Server Problems: Happy Hour and Impatience

My first collaboration piece! I’m pretty excited about this. This is written with Jeff from Content Unrelated, so be sure you check out some of his funny stuff! It’s a bit different from the ones I’ve posted so far — more of a storyline and less of the conversation. The post-customer interaction where the majority of the complaining starts, if you will.

Also, if your name is Springs1, keep it moving. I don’t have time for your negativity here.

—–

Happy hour. It’s the saddest three hours of every server’s life. People rolling through, demanding cheap beer, cheap liquor, cheap food, wielding cheap purses and snooty attitudes. With no host to assist in seating people, a mound of chaos always arises as people wait for their tables, or just come in for a quick bite.

On one particular Friday, the restaurant was flooding with people. The fire marshal would have had a heart attack if he walked in and saw all of the people attempting to crowd themselves into the restaurant. Alongside the bar area, guests are also able to be served in the foyer, where couches sit for a more comfortable waiting room. The foyer is the hardest part of working the happy hour, because it is located behind the host stand and almost impossible to see the people on the other side; especially when there’s 800 other ones trying to get your attention before you can even make it to the front door.

“Excuse me, how does this happy hour well drink work?” asked one obnoxious lady, forcing her way to a spot on the couch because she couldn’t bare the thought of standing up for ten minutes.

Server Brain: “The f*ck do you mean how does the well drink work? Have you never done a happy hour before?”

Server Says: “Oh, well, it’s any of our well liquors for only $4.”

“Well, am I supposed to order a shot of it or can I order a Tom Collins or what’s the deal with that? How do you disperse the drinks?”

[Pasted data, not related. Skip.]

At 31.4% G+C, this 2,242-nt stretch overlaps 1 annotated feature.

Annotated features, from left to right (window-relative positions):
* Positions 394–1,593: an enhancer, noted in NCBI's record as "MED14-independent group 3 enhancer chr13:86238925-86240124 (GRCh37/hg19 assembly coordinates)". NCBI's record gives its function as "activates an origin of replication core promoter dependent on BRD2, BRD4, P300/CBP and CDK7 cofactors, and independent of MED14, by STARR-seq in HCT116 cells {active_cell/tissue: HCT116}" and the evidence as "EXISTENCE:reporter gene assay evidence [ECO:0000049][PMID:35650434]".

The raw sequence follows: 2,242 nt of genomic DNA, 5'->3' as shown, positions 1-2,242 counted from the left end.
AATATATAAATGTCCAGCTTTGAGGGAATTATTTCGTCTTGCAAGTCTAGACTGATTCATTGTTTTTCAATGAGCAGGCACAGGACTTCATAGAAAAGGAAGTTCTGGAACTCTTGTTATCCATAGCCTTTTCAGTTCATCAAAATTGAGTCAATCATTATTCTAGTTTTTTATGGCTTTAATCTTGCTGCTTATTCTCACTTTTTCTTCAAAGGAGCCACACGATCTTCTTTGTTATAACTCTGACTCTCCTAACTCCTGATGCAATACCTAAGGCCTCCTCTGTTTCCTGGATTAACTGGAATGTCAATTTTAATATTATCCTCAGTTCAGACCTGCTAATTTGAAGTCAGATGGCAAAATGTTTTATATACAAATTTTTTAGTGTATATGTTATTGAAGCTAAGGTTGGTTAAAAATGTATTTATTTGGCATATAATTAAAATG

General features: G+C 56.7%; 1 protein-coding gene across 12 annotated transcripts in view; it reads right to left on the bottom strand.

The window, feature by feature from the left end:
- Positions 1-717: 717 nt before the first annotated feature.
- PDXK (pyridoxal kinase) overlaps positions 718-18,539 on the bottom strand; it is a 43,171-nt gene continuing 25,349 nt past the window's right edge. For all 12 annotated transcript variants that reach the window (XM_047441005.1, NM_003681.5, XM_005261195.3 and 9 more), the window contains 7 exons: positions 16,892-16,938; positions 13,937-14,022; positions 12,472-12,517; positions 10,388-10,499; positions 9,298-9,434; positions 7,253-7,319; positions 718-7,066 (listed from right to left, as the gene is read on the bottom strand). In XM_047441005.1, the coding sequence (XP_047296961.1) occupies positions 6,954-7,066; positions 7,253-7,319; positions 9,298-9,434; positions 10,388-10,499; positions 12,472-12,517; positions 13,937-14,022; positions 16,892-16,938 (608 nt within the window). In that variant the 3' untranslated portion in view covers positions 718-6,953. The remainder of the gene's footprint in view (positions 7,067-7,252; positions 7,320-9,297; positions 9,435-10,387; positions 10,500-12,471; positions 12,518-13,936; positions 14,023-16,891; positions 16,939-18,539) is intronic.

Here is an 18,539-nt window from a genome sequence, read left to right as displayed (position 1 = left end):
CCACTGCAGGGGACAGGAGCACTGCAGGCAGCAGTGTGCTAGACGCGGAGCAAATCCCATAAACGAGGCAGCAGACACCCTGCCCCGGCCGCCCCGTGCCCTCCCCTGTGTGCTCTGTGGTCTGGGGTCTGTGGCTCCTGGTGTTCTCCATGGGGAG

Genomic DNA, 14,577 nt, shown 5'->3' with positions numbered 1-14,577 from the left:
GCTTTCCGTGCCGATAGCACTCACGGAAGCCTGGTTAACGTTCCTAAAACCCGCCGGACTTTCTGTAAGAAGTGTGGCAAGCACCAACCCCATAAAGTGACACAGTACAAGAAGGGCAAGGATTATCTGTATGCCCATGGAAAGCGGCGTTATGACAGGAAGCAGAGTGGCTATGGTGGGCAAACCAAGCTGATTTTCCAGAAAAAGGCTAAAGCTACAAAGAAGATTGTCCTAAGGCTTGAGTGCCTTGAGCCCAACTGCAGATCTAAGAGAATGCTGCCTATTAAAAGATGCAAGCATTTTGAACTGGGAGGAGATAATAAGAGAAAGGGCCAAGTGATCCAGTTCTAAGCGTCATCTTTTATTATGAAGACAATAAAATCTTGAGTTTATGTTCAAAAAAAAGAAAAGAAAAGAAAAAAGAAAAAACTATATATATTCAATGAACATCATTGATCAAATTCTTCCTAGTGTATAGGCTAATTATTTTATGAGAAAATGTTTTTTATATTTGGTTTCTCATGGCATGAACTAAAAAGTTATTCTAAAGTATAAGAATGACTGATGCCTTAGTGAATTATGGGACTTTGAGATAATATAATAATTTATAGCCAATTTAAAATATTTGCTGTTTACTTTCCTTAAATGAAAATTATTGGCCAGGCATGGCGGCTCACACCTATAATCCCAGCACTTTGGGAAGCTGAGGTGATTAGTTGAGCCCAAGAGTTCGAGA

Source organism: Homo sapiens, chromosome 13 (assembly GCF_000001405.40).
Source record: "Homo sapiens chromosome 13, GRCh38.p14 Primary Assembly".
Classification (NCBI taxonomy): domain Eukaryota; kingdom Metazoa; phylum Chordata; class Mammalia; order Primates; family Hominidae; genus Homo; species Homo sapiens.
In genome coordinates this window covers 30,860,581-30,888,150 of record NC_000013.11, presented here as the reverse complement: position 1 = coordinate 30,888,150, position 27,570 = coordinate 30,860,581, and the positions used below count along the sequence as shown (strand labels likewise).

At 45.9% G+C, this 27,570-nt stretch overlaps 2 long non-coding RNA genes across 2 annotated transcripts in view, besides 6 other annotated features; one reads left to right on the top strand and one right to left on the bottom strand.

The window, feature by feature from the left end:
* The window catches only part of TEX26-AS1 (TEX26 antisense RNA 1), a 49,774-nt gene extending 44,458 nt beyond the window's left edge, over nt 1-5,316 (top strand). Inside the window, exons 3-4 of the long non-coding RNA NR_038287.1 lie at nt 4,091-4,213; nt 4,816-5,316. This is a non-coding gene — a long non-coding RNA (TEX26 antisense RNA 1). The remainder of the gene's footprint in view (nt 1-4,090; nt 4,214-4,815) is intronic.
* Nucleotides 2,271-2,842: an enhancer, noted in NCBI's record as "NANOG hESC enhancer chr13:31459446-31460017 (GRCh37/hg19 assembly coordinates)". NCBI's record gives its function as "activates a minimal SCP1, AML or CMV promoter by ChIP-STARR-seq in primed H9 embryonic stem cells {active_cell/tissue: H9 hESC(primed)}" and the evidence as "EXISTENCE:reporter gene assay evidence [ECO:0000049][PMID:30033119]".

Server Says: “A Tom Collins would be extra, but we could do that.”

“What wouldn’t be extra?”

Server Brain: “Shut the f*ck up already. I do not have time to sit here and get into a ridiculous argument with you over a .50 cent upcharge for a drink you want. I have no control over the prices, so shut the f^#k up.”

Server Says: “Well, you could do vodka tonic, rum and coke, gin and tonic, vodka and orange juice, that sort of stuff.”

The woman smiles, and it was obvious this was only going to go downhill from this point on.

“Do you even know what a Tom Collins is?”

Server Brain: “Here we f^ck!ng go.”

“A Tom Collins is the gin of your choice with Collins mix, so I don’t see how a Tom Collins wouldn’t apply to your happy hour.”

Server Says: “It does apply to the happy hour, ma’am, but we charge extra for Collins mix.”

“OK, well, you’re not a bartender, so you obviously have no idea what you’re talking about.”

Oh, really?

Oooohhh, really?

Server Brain: “First of all, there’s no possible way you would know I was not a bartender. Bartenders also serve, so you wouldn’t have any f*ck!ng way of knowing this before you sat down. Second of all, even though you’re correct in assuming I’m not a bartender, I still work here which means I know the menu better than you do you f^ck!ng ignorant f*$%!ng piece of $h!t. How dare you walk in here and try to act like you know everything about everything in the middle of a Friday night dinner rush and try to fight me over .50 cents that’s going to be on your f*^k!ng bill whether you like it or not.”

Server Says: “All right, I’ll go put your drink in for you.”

Once the drink is made and brought over to the table, they place an order for the food. As it’s being put into the computer, the host comes up.

Host: “She says she ordered a Tom Collins, not a gin and tonic.”

Server Brain: “F*^$!%g psycho b!tch that is a f*ck!ng Tom Collins what do you want from me right now?!”

Server Says: “Well, you can let her know she has a Tom Collins and if she doesn’t like it she can take it back to the bartender and tell them that herself. I don’t know what else to tell her, but she clearly doesn’t know the drink because that’s what she’s drinking and as she so rudely put it, I’m not the bartender anyway so there’s nothing I can do about it.”

Ah, bartending. Luckily, that woman decided it was a Tom Collins (after taking a sip of it — she was merely judging it by its color.) But bartending is a different side of the same shitty coin. Bartenders aren’t only responsible for the obvious role of making drinks for the entire restaurant, but they’re also trained servers (which this woman should take note of); as some people who sit at the bar do so because they want a quick in-and-out dining experience.

You’ve got things to do. Not everyone who dines out has two hours to spend. Understood.